HL Deb 18 May 1982 vol 430 cc600-2

2.58 p.m.

Baroness Lane-Fox

My Lords, I beg leave to ask the Question which stands in my name on the Order Paper.

The Question was as follows:

To ask Her Majesty's Government what amount of money was allocated to children's play and recreation projects within the financial years 1978–79, 1979–80, 1980–81.

The Parliamentary Under-Secretary of State, Department of Health and Social Security (Lord Trefgarne)

My Lords, the Government give direct support for play and recreation through grants to a number of voluntary organisations and through the Urban Programme. Organisations which have received grants are: the National Playing Fields Association; Fair Play for Children; the Pre-School Playgroups Association; the Toy Libraries Association and the National Playbus Association. These grants totalled £347,100 in 1978–79, £357,200 in 1979–80 and £441,000 in 1980–81.

Turning to the Urban Programme, in 1980–81, the only year for which I have reliable figures, an estimated £10 million was spent on children's projects, which include play schemes. Local authorities, health authorities, voluntary organisations and bodies such as the Sports Council are also active in this field.

Baroness Lane-Fox

My Lords, in thanking my noble friend the Minister for his reply, may I ask him this: could he tell us whether in future such sums might include other facilities for disabled children, for example, for handicapped adventure playgrounds?

Lord Trefgarne

My Lords, I think some of the funds to which I have referred have already been used for that purpose on a small scale. There can be no doubt of the importance of play and recreation to the mental, physical and social development of handicapped children, and indeed the DHSS is already making grants to the Save the Children Fund; for example, of £21,000 to help with play schemes for mentally handicapped children in hospitals. Another grant of £6,500, for example, has gone to the Handicapped Playground Association.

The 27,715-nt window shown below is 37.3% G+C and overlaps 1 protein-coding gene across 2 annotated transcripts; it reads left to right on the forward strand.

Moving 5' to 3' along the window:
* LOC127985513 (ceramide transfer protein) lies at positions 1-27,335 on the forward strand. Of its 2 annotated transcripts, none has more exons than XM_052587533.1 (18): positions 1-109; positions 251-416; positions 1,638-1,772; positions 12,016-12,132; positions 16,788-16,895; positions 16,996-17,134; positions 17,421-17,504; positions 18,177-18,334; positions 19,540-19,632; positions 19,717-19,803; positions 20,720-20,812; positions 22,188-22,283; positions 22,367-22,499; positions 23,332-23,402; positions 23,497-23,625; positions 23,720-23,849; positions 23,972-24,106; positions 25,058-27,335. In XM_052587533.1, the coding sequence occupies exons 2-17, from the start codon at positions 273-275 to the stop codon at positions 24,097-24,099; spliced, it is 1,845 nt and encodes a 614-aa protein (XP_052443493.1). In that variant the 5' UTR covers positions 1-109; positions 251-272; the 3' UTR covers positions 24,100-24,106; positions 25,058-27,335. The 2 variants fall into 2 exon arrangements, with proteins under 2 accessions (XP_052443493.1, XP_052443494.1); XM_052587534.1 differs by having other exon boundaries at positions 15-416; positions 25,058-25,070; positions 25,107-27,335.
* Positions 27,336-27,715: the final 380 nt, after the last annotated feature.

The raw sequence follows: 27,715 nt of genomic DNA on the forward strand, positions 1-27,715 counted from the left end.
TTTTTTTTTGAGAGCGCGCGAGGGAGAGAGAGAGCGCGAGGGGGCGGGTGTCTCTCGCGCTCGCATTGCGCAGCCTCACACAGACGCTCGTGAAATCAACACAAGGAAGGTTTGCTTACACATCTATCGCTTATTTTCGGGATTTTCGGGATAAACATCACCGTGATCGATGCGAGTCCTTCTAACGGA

Lord Davies of Leek

My Lords, while we welcome the noble Lord's Answer as regards the amounts that have been given to play and to playing fields, is he aware that to a child the importance of freedom to play is a great thing in the making of the future of the nation? Is he also aware that most of us welcome the Lord Mayor of London's intention this year to make his charity the National Playing Fields Association? Finally, is he aware that if children do not have the opportunity and the freedom to play and move about in the fresh air—and I do not count just watching television—it influences the adults of the future? Children who do not really play, when they grow up try to be children instead of men.

Lord Trefgarne

My Lords, of course I wholly endorse the sentiments expressed by the noble Lord.

Baroness Faithfull

My Lords, is there a liaison structure between the relevant ministries in the planning of adventure playgrounds and other playgrounds?

Lord Trefgarne

My Lords, these matters actually cut across two or three Government departments. I know that my noble friend has recently written to my right honourable friend the Secretary of State for the Environment on these matters, and my right honourable friend will be replying very shortly.

Baroness David